4

France, Garde du Corps du Roi M1814 Officer’s Helmet, c. 1814.

Black varnished leather body and visors trimmed entirely with silver-plated copped fixtures. The body has two large palm leaf scrolls on each side with their curls forward, and the ends terminating behind a silver band that covers the seam between skull and rear visor. The front visor is edged in silver. A large sun ray plate embossed with crown over intertwined scrolls of palms crossing above the face of a deity, all above clouds with a bannered motto “Nec Pluribus Impar” (”without comparison under the sun”). Screwed to the skull, a crest with feather plume designs on both sides, holds a black chenille of horse hair cropped like a mane and falling forward over the front of the helmet. The ear bosses are sun rays behind the godly face at centre, and hold the scalloped, graduating chinscales to the helmet. The chinstraps fasten at the wearer’s chin with a cloth ribbon tie. On the left side, forward to the ear boss, a silver squared tube plume socket holds a two-tiered tulip cup holding the stem of a white cock feather plume. Interior sweatband of leather only. Green colour under the front visor and black under the rear visor. Say what you will about the Borurbon Restoration, but the excellent taste in uniforms the French possessed continued under them.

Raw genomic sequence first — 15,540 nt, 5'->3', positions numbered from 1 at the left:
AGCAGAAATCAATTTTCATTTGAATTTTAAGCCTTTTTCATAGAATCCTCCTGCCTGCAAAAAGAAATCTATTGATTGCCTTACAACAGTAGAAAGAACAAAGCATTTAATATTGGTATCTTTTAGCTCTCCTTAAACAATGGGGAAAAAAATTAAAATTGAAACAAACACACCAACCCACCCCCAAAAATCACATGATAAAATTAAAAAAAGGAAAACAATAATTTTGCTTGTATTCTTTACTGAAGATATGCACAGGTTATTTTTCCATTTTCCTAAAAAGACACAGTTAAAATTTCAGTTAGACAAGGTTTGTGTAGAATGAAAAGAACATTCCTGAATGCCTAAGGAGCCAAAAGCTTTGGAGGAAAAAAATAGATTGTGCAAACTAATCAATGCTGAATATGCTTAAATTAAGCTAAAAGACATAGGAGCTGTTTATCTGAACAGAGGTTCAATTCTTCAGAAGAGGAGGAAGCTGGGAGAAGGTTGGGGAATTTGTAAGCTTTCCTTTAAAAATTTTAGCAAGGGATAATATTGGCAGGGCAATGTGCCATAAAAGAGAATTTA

The Garde du Corps du Roi were the senior unit in the military branch of the Maison du Roi (King’s Household). It was disbanded in 1816.

Napoleon was capable of compartmentalizing his life, so that one set of concerns never spilled over into another – probably a necessary attribute for any statesman, but one he possessed to an extraordinary degree. ‘Different subjects and different affairs arranged in my head as in a cupboard,’ he once said. 'When I wish to interrupt one train of thought, I shut that drawer and open another. Do I wish to sleep? I simply close all the drawers and I am there – asleep.’ An aide-de-camp wrote of how much his staff 'admired the strength of his mind and the facility with which he could take off or fix the whole force of his attention on whatever he pleased.’ In the middle of this hurricane in his private life and the growing, gnawing realization that the woman he worshipped was at best lukewarm in her affections towards him, Napoleon was putting the finishing touches to a bold campaign plan that would lead to a string of seven more victories on top of the five already won, the capture  of Mantua, the expulsion of Austria from Italy after three centuries of Hapsburg rule.
—  Napoleon: A Life, by Andrew Roberts